chloe92us

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Is it true that the BFF cat food is made by Weruva and is a bit more economical?  If so has anyone used it with good results?
Yes, Weruva also makes Cats in the Kitchen, Soulistic (at Petco), BFF and True Luxe. My cats don't love BFF for whatever reason....but love everything else by Weruva. Soulistic in gelee and Cats in the Kitchen are their top picks.

Against the grain in the 3 oz cans, not the plastic tubs, is very similar to the Weruva line and is less expensive.
 

thehistorian

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I think Weruva is great in general. As with any commercial food, it has its draw backs, but Enya loves it. While BFF is more economical I advise staying away from it because too much fish or regular feeding of fish (this goes for dogs too) can be dangerous. I also suggest staying away from Weruva's original line because it has too much gravy and thus too much carbs in it. Truluxe Weruva, a new line,is way too expensive and way too watery. tou can add water at home. You don't need to buy it. So my suggestion? Stick with the fish free varieties of Weruva Cats in the Kitchen: Chicken Frick A' Zee, Fowl Ball (Turkey and Chicken), and The Double Dip (Chicken and Beef). My cat loves them. For variety look elsewhere because sadly most of their food contains fish.
 

lisahe

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So my suggestion? Stick with the fish free varieties of Weruva Cats in the Kitchen: Chicken Frick A' Zee, Fowl Ball (Turkey and Chicken), and The Double Dip (Chicken and Beef). My cat loves them. For variety look elsewhere because sadly most of their food contains fish.
I feed the exact same Weruva foods to our cats for the exact same carb and cost reasons as Thehistorian. The choice is especially easy because one of our cats can't seem to eat potato, which is in many of the more expensive (and gravy-based) Weruva foods.
 

msserena

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Actually Weruva is very low in carbs as it's one of the best foods to feed a cat. It has high protein, high moisture & low carbs. It is easy on the digestive system. Try reading this website http://catinfo.org.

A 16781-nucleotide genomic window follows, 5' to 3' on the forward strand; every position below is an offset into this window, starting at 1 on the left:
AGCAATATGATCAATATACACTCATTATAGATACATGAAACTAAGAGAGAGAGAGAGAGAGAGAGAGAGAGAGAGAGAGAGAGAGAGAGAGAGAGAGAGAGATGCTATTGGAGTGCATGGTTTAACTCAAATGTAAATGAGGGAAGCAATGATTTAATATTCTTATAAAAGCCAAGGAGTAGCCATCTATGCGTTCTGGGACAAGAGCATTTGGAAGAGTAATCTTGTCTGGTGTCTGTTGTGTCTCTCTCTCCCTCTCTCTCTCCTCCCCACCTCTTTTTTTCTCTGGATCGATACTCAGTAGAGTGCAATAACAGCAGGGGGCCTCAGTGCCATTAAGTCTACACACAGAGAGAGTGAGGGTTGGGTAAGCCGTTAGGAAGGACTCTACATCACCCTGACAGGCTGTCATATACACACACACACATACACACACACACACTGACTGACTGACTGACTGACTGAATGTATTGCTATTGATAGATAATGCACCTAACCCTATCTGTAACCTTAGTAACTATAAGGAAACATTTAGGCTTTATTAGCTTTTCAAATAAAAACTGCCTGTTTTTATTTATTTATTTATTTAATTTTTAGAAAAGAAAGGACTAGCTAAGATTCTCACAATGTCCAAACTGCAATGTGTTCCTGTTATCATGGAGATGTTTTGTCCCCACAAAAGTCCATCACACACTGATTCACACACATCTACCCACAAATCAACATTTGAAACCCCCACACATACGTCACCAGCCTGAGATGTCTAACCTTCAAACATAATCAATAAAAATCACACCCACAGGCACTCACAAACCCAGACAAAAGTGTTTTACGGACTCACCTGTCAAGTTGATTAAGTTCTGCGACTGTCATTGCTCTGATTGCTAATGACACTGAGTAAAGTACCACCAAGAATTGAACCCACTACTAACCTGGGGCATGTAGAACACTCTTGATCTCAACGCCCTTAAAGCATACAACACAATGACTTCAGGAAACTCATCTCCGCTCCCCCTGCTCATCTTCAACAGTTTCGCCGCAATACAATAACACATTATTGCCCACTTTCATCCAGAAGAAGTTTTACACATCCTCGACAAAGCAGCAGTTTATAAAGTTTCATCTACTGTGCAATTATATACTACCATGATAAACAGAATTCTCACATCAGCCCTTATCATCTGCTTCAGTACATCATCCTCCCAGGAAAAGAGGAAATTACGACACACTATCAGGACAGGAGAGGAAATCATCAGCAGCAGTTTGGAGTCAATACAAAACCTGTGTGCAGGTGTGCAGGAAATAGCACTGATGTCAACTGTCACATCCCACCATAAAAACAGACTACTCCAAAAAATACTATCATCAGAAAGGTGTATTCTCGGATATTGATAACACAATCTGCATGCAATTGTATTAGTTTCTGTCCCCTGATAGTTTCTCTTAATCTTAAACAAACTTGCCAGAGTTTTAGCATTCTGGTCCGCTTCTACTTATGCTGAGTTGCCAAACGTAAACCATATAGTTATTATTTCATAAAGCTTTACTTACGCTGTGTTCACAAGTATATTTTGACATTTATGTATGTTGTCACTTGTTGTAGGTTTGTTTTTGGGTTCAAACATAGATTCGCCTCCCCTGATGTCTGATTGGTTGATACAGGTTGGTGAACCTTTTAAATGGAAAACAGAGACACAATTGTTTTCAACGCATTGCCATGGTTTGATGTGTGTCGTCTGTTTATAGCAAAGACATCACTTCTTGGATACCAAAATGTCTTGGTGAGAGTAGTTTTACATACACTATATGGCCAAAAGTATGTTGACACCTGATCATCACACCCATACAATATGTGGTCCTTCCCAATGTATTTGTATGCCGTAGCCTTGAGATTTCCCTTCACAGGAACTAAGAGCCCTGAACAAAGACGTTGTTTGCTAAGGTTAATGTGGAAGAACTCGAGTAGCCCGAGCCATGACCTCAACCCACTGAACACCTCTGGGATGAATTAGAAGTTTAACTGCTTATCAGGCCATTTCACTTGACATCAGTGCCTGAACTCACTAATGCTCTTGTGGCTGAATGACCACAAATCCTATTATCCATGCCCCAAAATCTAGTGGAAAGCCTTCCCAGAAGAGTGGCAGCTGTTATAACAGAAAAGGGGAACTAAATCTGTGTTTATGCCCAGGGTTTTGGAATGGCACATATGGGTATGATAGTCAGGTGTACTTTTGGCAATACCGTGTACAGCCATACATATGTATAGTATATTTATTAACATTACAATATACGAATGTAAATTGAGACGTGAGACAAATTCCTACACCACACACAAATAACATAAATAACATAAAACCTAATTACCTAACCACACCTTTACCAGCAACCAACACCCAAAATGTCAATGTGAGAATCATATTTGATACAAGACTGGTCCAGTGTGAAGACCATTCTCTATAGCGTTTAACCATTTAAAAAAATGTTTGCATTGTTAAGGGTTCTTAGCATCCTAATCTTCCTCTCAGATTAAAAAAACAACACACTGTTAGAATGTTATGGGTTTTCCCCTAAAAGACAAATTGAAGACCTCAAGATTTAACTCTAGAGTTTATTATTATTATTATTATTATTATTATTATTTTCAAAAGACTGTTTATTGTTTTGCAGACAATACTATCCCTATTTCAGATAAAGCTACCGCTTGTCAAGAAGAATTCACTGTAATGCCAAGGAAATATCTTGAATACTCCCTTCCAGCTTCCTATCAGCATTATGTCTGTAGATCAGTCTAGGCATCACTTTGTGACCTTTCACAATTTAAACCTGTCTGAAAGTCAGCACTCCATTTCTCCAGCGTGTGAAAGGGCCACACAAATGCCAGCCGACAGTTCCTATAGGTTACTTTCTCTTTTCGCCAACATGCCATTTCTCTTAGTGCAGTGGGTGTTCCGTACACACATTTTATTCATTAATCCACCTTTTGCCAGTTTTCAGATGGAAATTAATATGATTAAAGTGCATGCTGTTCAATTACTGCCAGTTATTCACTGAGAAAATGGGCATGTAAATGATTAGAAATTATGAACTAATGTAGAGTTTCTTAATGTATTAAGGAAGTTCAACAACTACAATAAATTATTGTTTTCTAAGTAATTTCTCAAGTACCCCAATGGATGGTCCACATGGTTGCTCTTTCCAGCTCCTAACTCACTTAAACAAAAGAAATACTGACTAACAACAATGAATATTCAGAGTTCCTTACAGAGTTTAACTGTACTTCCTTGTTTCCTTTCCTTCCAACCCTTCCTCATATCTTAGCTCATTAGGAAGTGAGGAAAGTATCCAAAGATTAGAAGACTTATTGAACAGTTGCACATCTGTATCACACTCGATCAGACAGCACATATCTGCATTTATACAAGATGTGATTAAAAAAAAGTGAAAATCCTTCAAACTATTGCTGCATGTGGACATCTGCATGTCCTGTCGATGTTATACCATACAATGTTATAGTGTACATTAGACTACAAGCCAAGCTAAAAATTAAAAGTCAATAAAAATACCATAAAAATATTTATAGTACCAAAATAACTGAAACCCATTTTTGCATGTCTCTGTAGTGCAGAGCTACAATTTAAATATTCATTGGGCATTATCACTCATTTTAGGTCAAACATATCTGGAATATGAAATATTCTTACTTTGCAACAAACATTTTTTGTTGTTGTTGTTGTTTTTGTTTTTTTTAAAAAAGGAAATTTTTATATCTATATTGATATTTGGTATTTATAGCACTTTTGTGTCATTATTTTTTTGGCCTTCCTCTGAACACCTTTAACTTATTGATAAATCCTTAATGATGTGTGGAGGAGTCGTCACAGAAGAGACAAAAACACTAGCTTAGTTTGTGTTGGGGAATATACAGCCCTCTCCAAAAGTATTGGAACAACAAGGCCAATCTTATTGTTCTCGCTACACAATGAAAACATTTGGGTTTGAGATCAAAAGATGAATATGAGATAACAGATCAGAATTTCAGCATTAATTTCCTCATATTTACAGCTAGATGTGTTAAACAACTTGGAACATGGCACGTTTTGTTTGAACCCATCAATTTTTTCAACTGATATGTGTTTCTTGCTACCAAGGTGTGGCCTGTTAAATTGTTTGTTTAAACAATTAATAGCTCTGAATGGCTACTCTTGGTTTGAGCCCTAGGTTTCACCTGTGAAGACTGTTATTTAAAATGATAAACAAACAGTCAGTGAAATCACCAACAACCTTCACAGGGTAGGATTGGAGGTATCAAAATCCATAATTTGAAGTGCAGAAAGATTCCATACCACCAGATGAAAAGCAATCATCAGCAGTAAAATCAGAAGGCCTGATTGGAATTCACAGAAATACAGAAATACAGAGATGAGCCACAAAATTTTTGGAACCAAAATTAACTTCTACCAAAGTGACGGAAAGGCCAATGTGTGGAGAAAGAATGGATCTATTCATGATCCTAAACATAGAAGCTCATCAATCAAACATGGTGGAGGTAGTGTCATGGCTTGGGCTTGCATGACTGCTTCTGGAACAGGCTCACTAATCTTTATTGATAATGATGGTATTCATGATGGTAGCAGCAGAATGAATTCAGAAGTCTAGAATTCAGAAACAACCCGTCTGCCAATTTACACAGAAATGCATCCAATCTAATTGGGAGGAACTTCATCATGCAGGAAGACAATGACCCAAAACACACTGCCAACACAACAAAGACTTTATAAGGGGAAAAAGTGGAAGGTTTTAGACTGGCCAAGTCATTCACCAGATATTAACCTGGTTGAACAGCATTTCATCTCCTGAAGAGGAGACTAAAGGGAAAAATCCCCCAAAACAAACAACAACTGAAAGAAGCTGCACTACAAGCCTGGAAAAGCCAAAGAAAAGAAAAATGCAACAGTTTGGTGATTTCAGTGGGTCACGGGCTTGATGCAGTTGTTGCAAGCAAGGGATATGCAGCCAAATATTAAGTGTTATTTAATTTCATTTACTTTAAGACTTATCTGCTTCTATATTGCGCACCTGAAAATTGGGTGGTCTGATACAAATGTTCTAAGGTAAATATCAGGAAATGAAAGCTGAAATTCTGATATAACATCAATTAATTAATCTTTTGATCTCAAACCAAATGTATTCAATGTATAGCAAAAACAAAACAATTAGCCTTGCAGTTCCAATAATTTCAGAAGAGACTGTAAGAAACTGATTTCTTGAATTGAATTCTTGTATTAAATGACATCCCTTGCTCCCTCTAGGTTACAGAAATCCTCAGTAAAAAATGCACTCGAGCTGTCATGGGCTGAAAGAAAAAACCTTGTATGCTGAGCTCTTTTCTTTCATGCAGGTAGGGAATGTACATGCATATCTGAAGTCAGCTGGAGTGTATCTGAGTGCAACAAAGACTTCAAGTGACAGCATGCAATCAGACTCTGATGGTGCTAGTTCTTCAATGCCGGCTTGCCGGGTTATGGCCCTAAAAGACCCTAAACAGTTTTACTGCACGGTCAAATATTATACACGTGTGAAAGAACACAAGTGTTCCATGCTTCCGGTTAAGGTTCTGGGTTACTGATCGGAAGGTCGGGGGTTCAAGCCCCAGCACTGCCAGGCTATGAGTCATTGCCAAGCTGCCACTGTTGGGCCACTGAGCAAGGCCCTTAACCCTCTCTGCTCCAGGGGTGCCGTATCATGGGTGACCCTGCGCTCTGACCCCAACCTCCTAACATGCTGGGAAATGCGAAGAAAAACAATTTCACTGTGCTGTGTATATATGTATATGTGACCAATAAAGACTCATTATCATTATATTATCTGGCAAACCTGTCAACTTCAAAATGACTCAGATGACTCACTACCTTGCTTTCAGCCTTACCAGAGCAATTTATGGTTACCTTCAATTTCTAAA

Cat food should have at least 45% protein, less than 10% carbs, 25-35% fat. The more moisture the better.

All anyone has to do is figure out the DM carb content, but since I already did the work, here is the info I found.

cats in the kitchen Chicken Frick 'A Zee 2.7

cats in the kitchen Fowl Ball 5.8

cats in the kitchen The Double Dip 9.7

Paw Lickin’ Chicken 3.9

truluxe On The Cat Wok 4.9

truluxe Quick 'N Quirky  1

truluxe Steak Frites  7.5

Green Eggs and Chicken 
 

msserena

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Oops Green Eggs & Chicken has 11% carbs, I forget to delete that last line
 

thehistorian

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Personally, the Weruva Cats in the Kitchen constipated my kitty because it has three different gums in the formula. That is not to say it will constipate every cat though.
 

bonepicker

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My two 14 year old dogs and my 6 year old cats eat weruva, it is sold at petco as soulistic, it is sold at amazon as weruva, BFF, and cats in the kitchen. Also sold at chewy.com. I have been feeding to dogs for 8 years. I have been feeding to cats for 3 years.